Love Through The Chaos

I think it is safe to say that 2020 has been a year of chaos in many respects. Uncertainty has lingered through the air for most of the year. We are running from a virus that we cannot see, yet its effects are devastating. We have all been impacted this year. Some of us have lost a family member or a friend to COVID-19. Others have become consumed with anxiety with no where to go due to isolation. Some of us had big plans for 2020 that had to get pushed off to another year.

There is chaos in our midst. Real chaos. And with chaos comes confusion, fear, and anxiety.

However, like the light from a lighthouse bursting through the fog, there is love.

I know I have seen it first hand. The chaos surrounding us, only makes the love that much more apparent.

I’ve seen videos of loved ones going out of there way to find a safe way to see one another.

I’ve seen friends calling more to check in on one another.

I’ve seen the family unit grow stronger as they are stuck under the same roof.

These small acts hold so much weight. When we are forced to find creative solutions to love; the effort is memorable. The sacrifice shown to us by others leaves an imprint in our minds that does not seem to fade.

COVID-19 is invisible, yet we see the impact.

Love itself is invisible, yet we see the impact.

I hear everyone saying lets just move on to 2021 and get over 2020. I don’t agree. In this chaotic year where everything seems to be falling apart, we have learned the impact of loving others deeply.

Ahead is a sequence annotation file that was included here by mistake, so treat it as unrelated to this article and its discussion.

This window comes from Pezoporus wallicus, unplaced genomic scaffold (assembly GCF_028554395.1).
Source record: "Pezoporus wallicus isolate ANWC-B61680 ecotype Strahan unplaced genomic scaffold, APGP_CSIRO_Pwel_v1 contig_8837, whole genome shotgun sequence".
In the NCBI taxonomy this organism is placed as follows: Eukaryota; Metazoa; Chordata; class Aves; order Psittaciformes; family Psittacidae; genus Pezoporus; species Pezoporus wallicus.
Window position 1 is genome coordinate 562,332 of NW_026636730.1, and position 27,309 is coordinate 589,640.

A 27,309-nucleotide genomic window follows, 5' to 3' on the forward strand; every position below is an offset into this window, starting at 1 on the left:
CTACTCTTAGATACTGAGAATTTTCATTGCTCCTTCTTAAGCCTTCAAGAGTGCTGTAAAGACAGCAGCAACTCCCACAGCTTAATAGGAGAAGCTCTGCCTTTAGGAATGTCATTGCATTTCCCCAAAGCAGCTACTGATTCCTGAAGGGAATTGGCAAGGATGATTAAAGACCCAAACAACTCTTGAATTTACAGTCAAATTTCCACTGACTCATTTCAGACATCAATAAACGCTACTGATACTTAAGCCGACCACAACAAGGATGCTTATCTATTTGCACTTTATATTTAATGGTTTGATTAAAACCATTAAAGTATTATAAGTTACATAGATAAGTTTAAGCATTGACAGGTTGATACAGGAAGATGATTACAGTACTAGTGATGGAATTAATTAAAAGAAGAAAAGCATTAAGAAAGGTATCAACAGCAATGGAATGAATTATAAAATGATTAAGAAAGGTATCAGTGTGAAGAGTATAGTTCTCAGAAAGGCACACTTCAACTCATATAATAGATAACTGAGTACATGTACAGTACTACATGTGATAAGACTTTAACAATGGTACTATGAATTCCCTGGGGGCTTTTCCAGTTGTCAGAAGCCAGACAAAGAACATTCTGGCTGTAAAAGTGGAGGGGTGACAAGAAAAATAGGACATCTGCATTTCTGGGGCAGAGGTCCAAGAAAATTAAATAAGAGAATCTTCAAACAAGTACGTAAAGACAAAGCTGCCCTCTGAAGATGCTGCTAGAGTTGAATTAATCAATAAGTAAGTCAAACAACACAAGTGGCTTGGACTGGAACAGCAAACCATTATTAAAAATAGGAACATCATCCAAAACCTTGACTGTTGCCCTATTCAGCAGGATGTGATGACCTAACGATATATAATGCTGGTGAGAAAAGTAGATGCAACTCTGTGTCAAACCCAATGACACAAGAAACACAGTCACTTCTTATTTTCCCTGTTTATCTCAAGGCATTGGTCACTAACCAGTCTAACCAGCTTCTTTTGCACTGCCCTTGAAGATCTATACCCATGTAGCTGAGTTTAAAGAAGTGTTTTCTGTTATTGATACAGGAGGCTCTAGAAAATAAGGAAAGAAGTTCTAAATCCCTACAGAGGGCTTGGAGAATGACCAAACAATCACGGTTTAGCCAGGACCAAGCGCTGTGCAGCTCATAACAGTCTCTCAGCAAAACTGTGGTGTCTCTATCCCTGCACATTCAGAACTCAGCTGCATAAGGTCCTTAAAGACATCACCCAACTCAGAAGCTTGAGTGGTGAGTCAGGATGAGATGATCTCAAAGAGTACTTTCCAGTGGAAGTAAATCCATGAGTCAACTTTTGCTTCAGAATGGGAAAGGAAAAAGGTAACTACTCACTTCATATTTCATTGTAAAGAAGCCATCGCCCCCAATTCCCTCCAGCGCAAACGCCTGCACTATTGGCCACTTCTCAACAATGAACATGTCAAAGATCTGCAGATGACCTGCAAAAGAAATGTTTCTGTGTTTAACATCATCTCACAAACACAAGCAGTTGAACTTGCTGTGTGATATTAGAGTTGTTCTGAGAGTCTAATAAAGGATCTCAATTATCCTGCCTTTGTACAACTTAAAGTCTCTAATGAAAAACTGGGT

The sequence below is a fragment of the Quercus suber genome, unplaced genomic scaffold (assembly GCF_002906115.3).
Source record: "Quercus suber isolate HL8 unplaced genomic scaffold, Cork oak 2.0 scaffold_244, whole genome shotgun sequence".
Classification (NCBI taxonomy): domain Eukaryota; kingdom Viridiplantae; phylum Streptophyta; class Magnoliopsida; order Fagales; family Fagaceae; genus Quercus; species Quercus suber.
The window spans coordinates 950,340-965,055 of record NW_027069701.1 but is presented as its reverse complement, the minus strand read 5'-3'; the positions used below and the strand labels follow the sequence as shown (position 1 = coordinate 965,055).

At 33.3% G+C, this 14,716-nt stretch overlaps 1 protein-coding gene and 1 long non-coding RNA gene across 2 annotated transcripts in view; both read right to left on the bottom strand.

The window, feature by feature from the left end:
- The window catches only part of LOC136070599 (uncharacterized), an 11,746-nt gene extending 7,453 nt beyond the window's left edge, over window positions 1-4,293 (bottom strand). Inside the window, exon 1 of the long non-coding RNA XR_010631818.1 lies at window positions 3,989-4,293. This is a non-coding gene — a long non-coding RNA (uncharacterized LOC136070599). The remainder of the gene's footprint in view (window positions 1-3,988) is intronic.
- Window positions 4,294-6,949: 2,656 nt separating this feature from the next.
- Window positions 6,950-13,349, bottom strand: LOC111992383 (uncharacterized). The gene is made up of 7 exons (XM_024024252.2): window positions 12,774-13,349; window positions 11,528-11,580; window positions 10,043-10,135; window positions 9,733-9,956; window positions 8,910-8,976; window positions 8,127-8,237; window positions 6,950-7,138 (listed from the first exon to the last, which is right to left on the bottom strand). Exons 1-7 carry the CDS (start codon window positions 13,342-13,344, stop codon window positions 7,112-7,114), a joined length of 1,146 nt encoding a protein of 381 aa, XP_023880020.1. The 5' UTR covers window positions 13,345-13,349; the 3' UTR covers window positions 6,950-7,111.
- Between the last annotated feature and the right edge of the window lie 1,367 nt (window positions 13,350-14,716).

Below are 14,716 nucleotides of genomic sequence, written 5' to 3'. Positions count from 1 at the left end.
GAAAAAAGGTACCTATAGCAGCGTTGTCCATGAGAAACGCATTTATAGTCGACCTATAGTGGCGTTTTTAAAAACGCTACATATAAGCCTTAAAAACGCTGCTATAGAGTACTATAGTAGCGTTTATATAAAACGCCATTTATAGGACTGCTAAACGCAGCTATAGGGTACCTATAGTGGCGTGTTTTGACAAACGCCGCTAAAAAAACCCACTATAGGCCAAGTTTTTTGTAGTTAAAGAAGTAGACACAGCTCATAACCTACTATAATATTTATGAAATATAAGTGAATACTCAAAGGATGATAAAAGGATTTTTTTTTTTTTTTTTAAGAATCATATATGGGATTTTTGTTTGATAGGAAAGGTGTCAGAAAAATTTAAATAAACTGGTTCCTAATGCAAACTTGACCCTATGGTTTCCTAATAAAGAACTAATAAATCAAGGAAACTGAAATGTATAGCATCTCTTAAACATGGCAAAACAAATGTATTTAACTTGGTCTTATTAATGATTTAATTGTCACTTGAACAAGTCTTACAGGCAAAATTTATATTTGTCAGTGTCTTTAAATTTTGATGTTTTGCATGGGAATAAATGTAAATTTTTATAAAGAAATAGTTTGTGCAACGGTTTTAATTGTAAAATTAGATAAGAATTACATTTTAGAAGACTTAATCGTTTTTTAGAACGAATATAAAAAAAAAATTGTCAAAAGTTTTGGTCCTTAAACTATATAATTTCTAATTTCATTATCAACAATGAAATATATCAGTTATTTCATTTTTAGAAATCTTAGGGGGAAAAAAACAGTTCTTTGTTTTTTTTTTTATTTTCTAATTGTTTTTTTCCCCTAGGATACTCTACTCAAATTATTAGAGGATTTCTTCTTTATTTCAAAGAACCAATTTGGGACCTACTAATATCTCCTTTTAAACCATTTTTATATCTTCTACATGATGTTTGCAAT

The truth is clear.

When we love, we carry on.


He ran his calloused hands through the water that dribbled from the silver faucet. The lavender soap stood like a pillar on the sink corner. He blended the flowers with the  water and pressed the soap bar against his palm. The scent flowed through the crevices in his palms, burrowed into his fingerprints, and dove deep into his memory. Bringing his hands up to his face, the man absorbed everything about the lavender scent.

It was her.

They once again walked out into the fields behind her father’s workshop in Whales. Again, they kissed and the flower blanket absorbed the frigid winds. Again, she walked down the aisle of St. Catherine’s, the floor coated with the flower. Again, he pulled her close on their 25th anniversary and the lavender perfume leaped from her blouse. Again, he picked her up from the doctor’s office and immediately drove to the nearby lake. He rowed and did not talk as she sat still, with eyes glossed over, focused on the purple embankment. Again, he held her hand in the kitchen, the lavenders watched from the vase on the counter. At once her hand went limp.

“My hands,” she reminded him as she pulled away.

He felt at fault. Her discomfort had become his agony.

The hourly beep of the feeding monitor brought the man back to the present. He went to the living room where she lay in the same spot he had moved her hours before. Her eyes remained directed towards the bird feeder, which he had placed just outside the window. As he knocked on the door the scarlet cardinal fluttered her wings and flew from the feeder. He prayed, like the bird, one day she would again be able to acknowledge his presence through movement.

Kneeling down, he caught her eyes. Her facial muscles, paralyzed from the disease, but he knew the familiar beam. He placed his lavender scented fingers under the tip of her nose. Though she could no longer speak, the tear that fell echoed her understanding. The tear harbored their fidelity.

“Perennial love,” he said.



This short short story is dedicated to all those caring for a family member or loved one suffering from a life-altering illness. May the love you share with this individual form a bond that gives you both strength and peace.